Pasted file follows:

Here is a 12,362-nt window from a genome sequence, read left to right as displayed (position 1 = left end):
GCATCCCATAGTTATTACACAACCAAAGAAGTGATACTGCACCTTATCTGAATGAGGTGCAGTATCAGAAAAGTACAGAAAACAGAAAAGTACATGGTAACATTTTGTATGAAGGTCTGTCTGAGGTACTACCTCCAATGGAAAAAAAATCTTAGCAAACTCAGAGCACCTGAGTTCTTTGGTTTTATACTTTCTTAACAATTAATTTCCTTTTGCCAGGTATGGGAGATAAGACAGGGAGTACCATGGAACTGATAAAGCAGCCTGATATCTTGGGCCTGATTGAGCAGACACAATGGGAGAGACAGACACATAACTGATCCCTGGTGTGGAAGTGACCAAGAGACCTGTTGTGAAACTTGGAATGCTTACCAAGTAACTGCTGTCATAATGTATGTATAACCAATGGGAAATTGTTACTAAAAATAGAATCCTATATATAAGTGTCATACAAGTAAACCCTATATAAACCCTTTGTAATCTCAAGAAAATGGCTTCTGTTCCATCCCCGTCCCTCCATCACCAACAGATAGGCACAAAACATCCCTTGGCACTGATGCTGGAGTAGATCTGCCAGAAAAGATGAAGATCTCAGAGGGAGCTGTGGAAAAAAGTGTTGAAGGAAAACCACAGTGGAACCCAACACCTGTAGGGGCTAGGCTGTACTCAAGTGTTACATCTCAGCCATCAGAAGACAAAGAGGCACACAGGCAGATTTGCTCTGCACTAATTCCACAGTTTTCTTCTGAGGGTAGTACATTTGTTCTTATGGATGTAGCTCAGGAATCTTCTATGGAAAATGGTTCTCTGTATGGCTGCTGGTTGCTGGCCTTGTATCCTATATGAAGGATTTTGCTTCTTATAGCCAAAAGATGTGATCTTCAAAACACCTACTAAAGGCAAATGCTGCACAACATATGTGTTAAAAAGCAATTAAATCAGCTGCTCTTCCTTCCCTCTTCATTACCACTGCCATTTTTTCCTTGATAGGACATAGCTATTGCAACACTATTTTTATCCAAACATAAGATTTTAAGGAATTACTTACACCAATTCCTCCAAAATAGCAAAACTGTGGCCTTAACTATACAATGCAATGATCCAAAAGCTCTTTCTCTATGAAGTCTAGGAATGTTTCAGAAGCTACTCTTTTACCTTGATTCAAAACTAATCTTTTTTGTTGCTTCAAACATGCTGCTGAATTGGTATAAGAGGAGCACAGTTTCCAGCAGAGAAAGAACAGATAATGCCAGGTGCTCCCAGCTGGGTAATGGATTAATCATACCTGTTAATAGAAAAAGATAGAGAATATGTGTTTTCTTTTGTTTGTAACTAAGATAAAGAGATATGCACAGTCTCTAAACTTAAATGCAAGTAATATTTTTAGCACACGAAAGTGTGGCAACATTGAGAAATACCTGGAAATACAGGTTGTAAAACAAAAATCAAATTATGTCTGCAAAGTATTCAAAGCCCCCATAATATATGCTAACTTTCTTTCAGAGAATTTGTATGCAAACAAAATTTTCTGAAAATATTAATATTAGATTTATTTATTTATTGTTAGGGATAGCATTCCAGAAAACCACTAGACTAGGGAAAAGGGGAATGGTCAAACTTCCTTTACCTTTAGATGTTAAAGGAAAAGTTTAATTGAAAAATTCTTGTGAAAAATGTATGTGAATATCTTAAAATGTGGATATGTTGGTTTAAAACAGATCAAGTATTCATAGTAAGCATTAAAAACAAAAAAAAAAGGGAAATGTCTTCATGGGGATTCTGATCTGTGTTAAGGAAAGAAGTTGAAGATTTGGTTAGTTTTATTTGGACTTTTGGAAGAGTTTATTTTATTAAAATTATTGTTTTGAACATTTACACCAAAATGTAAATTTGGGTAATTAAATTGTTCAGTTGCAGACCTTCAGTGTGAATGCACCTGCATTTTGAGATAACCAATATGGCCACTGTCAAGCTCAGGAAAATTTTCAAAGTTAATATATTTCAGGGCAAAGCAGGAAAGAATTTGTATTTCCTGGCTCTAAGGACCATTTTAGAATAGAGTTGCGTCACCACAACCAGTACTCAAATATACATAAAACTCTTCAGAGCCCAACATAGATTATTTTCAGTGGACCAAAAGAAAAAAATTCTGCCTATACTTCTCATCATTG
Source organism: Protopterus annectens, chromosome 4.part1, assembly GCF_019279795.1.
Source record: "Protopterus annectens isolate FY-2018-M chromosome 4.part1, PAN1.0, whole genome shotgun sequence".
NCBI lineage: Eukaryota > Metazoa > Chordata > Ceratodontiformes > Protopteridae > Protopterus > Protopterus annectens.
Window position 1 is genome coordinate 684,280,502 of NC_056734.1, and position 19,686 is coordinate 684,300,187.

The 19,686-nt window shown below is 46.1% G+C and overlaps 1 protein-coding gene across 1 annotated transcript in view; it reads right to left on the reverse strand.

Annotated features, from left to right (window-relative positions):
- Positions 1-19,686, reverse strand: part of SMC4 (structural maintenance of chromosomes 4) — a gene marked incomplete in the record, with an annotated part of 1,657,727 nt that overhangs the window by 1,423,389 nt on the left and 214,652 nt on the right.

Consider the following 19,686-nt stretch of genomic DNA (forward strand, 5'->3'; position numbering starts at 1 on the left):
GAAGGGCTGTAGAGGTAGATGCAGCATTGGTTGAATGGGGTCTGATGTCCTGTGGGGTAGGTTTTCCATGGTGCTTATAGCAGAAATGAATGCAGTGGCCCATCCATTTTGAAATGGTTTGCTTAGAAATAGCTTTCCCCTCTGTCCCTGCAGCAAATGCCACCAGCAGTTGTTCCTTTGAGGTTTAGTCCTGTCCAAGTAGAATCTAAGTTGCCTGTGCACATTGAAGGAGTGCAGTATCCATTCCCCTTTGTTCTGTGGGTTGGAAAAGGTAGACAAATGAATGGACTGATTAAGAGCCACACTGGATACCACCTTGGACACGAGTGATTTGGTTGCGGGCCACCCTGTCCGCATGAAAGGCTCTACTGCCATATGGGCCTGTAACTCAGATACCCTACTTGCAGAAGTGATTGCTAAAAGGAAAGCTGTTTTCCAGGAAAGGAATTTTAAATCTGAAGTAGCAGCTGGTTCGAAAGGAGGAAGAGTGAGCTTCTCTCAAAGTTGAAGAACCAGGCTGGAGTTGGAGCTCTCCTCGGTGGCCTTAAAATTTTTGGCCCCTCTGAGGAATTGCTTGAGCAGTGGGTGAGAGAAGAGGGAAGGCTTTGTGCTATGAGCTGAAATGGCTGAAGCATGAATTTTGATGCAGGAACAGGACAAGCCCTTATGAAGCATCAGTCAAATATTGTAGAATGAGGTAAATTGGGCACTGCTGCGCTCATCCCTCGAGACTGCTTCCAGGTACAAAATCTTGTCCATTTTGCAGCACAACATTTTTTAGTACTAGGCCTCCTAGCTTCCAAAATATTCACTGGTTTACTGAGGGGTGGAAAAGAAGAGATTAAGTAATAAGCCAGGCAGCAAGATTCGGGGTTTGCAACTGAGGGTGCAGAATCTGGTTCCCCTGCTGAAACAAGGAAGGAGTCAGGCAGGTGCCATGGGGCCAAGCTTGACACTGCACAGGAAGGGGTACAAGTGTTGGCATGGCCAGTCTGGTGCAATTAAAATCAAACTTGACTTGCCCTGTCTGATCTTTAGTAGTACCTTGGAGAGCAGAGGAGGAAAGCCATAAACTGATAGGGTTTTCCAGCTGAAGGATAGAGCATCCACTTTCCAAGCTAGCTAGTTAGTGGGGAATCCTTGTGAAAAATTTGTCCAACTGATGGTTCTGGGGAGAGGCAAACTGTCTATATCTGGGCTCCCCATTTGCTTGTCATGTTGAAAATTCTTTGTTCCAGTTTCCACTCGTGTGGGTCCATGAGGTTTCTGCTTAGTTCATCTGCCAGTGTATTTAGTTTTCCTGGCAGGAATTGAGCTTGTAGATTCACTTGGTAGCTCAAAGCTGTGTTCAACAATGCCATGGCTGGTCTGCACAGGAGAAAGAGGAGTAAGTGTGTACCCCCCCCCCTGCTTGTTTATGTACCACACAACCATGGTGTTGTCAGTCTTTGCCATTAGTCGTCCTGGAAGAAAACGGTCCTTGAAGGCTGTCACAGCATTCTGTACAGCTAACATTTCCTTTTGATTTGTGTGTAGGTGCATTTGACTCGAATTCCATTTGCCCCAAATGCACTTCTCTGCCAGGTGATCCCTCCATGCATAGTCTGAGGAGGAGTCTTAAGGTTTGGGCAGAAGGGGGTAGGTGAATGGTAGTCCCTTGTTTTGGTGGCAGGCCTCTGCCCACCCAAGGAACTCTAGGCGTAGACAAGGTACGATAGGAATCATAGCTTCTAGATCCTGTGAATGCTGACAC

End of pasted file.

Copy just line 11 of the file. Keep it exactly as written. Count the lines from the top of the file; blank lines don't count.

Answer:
GAAGGGCTGTAGAGGTAGATGCAGCATTGGTTGAATGGGGTCTGATGTCCTGTGGGGTAGGTTTTCCATGGTGCTTATAGCAGAAATGAATGCAGTGGCCCATCCATTTTGAAATGGTTTGCTTAGAAATAGCTTTCCCCTCTGTCCCTGCAGCAAATGCCACCAGCAGTTGTTCCTTTGAGGTTTAGTCCTGTCCAAGTAGAATCTAAGTTGCCTGTGCACATTGAAGGAGTGCAGTATCCATTCCCCTTTGTTCTGTGGGTTGGAAAAGGTAGACAAATGAATGGACTGATTAAGAGCCACACTGGATACCACCTTGGACACGAGTGATTTGGTTGCGGGCCACCCTGTCCGCATGAAAGGCTCTACTGCCATATGGGCCTGTAACTCAGATACCCTACTTGCAGAAGTGATTGCTAAAAGGAAAGCTGTTTTCCAGGAAAGGAATTTTAAATCTGAAGTAGCAGCTGGTTCGAAAGGAGGAAGAGTGAGCTTCTCTCAAAGTTGAAGAACCAGGCTGGAGTTGGAGCTCTCCTCGGTGGCCTTAAAATTTTTGGCCCCTCTGAGGAATTGCTTGAGCAGTGGGTGAGAGAAGAGGGAAGGCTTTGTGCTATGAGCTGAAATGGCTGAAGCATGAATTTTGATGCAGGAACAGGACAAGCCCTTATGAAGCATCAGTCAAATATTGTAGAATGAGGTAAATTGGGCACTGCTGCGCTCATCCCTCGAGACTGCTTCCAGGTACAAAATCTTGTCCATTTTGCAGCACAACATTTTTTAGTACTAGGCCTCCTAGCTTCCAAAATATTCACTGGTTTACTGAGGGGTGGAAAAGAAGAGATTAAGTAATAAGCCAGGCAGCAAGATTCGGGGTTTGCAACTGAGGGTGCAGAATCTGGTTCCCCTGCTGAAACAAGGAAGGAGTCAGGCAGGTGCCATGGGGCCAAGCTTGACACTGCACAGGAAGGGGTACAAGTGTTGGCATGGCCAGTCTGGTGCAATTAAAATCAAACTTGACTTGCCCTGTCTGATCTTTAGTAGTACCTTGGAGAGCAGAGGAGGAAAGCCATAAACTGATAGGGTTTTCCAGCTGAAGGATAGAGCATCCACTTTCCAAGCTAGCTAGTTAGTGGGGAATCCTTGTGAAAAATTTGTCCAACTGATGGTTCTGGGGAGAGGCAAACTGTCTATATCTGGGCTCCCCATTTGCTTGTCATGTTGAAAATTCTTTGTTCCAGTTTCCACTCGTGTGGGTCCATGAGGTTTCTGCTTAGTTCATCTGCCAGTGTATTTAGTTTTCCTGGCAGGAATTGAGCTTGTAGATTCACTTGGTAGCTCAAAGCTGTGTTCAACAATGCCATGGCTGGTCTGCACAGGAGAAAGAGGAGTAAGTGTGTACCCCCCCCCCTGCTTGTTTATGTACCACACAACCATGGTGTTGTCAGTCTTTGCCATTAGTCGTCCTGGAAGAAAACGGTCCTTGAAGGCTGTCACAGCATTCTGTACAGCTAACATTTCCTTTTGATTTGTGTGTAGGTGCATTTGACTCGAATTCCATTTGCCCCAAATGCACTTCTCTGCCAGGTGATCCCTCCATGCATAGTCTGAGGAGGAGTCTTAAGGTTTGGGCAGAAGGGGGTAGGTGAATGGTAGTCCCTTGTTTTGGTGGCAGGCCTCTGCCCACCCAAGGAACTCTAGGCGTAGACAAGGTACGATAGGAATCATAGCTTCTAGATCCTGTGAATGCTGACAC